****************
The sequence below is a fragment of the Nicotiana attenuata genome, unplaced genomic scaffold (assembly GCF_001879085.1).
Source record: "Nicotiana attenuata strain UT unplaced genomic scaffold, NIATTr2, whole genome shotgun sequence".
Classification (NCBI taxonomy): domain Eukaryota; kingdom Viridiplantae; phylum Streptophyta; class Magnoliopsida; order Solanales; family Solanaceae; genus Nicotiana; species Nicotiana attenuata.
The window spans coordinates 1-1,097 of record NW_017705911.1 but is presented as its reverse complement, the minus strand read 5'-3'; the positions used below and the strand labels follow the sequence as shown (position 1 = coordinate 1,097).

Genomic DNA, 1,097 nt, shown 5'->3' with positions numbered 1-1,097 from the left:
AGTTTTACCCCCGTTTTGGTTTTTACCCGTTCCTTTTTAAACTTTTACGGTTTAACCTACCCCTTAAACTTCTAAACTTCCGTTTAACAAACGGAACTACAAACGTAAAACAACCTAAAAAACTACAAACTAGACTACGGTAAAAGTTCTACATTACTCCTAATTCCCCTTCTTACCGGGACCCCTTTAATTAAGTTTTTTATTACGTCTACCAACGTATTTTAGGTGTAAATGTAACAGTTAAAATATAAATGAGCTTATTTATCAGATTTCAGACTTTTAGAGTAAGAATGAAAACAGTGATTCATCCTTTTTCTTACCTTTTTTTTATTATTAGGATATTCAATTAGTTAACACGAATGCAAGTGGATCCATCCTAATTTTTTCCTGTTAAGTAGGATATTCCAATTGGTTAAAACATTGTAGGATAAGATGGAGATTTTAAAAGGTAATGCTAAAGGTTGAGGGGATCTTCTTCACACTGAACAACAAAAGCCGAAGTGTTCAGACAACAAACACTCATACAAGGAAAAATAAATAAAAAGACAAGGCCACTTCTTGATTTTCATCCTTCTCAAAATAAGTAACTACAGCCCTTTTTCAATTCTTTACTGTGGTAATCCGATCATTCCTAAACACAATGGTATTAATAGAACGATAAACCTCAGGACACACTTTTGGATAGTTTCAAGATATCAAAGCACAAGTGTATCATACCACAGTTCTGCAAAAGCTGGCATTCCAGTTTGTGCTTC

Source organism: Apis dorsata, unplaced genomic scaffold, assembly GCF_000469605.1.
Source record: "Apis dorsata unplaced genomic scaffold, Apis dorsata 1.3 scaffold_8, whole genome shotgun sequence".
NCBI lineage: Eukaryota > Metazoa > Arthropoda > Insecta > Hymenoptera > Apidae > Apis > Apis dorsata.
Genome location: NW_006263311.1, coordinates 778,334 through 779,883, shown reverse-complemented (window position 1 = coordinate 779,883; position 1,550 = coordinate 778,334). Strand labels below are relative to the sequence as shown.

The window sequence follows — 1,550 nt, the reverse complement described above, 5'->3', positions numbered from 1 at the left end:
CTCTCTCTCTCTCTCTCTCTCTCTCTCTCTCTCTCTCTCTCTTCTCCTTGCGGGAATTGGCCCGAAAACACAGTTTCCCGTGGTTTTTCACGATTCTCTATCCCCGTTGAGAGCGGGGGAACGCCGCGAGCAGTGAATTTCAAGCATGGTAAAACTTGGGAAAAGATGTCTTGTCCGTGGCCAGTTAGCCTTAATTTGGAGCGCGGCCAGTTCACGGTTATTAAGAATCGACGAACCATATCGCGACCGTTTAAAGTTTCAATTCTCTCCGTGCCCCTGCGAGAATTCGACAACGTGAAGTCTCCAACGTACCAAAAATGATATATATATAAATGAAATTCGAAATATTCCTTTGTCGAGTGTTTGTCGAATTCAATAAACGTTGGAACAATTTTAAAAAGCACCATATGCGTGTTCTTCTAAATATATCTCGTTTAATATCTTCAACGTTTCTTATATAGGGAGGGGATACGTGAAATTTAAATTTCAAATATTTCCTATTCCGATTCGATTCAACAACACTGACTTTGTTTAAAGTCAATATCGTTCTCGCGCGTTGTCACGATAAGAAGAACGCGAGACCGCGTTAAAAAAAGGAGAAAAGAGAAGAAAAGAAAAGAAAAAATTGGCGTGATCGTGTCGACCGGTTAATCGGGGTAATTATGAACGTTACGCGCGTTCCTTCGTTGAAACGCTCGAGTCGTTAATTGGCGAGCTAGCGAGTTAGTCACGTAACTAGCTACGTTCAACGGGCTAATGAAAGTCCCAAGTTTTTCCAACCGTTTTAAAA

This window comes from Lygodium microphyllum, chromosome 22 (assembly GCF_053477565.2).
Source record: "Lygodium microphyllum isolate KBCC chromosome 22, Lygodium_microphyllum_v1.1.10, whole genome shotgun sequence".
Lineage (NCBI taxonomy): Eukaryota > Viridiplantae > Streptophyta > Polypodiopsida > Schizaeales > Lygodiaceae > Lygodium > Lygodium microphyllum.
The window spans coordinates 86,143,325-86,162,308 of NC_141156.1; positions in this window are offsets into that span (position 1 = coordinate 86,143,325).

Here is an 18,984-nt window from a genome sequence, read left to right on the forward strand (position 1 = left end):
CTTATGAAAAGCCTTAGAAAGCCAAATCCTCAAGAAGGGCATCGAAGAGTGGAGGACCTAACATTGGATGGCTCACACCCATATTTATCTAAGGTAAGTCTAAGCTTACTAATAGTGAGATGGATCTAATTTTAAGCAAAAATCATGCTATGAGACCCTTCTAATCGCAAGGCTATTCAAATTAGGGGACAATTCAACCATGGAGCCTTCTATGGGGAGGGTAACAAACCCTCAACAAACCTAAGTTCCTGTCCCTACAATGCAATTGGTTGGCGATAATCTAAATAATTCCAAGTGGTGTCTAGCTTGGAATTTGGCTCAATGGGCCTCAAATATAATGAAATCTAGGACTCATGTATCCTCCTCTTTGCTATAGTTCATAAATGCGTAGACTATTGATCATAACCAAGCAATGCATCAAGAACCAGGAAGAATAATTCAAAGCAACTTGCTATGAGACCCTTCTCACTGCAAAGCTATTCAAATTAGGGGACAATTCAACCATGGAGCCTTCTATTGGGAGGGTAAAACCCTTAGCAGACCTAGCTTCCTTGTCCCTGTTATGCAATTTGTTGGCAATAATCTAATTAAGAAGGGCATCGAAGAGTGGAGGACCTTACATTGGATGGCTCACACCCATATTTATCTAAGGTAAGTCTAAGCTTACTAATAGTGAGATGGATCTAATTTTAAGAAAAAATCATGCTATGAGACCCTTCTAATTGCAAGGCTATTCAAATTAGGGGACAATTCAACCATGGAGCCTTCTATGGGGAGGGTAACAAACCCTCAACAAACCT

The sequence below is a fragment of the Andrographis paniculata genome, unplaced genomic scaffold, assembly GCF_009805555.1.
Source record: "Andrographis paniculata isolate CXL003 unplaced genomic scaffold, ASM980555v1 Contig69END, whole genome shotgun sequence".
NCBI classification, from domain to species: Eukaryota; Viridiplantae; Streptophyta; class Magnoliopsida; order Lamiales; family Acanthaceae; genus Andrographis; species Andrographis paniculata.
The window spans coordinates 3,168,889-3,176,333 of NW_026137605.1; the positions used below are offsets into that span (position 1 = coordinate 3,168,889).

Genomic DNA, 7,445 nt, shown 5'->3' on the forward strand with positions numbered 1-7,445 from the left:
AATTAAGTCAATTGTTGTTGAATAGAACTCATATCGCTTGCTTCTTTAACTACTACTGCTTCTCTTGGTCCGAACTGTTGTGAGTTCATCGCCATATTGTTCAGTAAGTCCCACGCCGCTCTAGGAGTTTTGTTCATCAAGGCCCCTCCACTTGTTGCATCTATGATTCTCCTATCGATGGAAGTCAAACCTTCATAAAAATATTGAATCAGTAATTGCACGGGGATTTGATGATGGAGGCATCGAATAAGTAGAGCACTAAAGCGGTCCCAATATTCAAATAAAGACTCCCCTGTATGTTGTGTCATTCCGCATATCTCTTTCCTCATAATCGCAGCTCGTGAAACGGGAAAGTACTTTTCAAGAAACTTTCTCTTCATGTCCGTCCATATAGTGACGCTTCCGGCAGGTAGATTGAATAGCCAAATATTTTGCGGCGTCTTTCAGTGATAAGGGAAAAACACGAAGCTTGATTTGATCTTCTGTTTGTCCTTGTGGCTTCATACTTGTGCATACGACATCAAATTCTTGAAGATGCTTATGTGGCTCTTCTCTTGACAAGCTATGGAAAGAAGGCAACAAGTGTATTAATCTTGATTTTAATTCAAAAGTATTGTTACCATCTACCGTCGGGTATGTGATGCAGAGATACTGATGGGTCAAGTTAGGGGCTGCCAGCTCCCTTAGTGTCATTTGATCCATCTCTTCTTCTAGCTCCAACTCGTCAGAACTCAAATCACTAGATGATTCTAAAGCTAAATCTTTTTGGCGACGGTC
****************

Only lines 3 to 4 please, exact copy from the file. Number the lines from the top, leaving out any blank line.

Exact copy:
Classification (NCBI taxonomy): domain Eukaryota; kingdom Viridiplantae; phylum Streptophyta; class Magnoliopsida; order Solanales; family Solanaceae; genus Nicotiana; species Nicotiana attenuata.
The window spans coordinates 1-1,097 of record NW_017705911.1 but is presented as its reverse complement, the minus strand read 5'-3'; the positions used below and the strand labels follow the sequence as shown (position 1 = coordinate 1,097).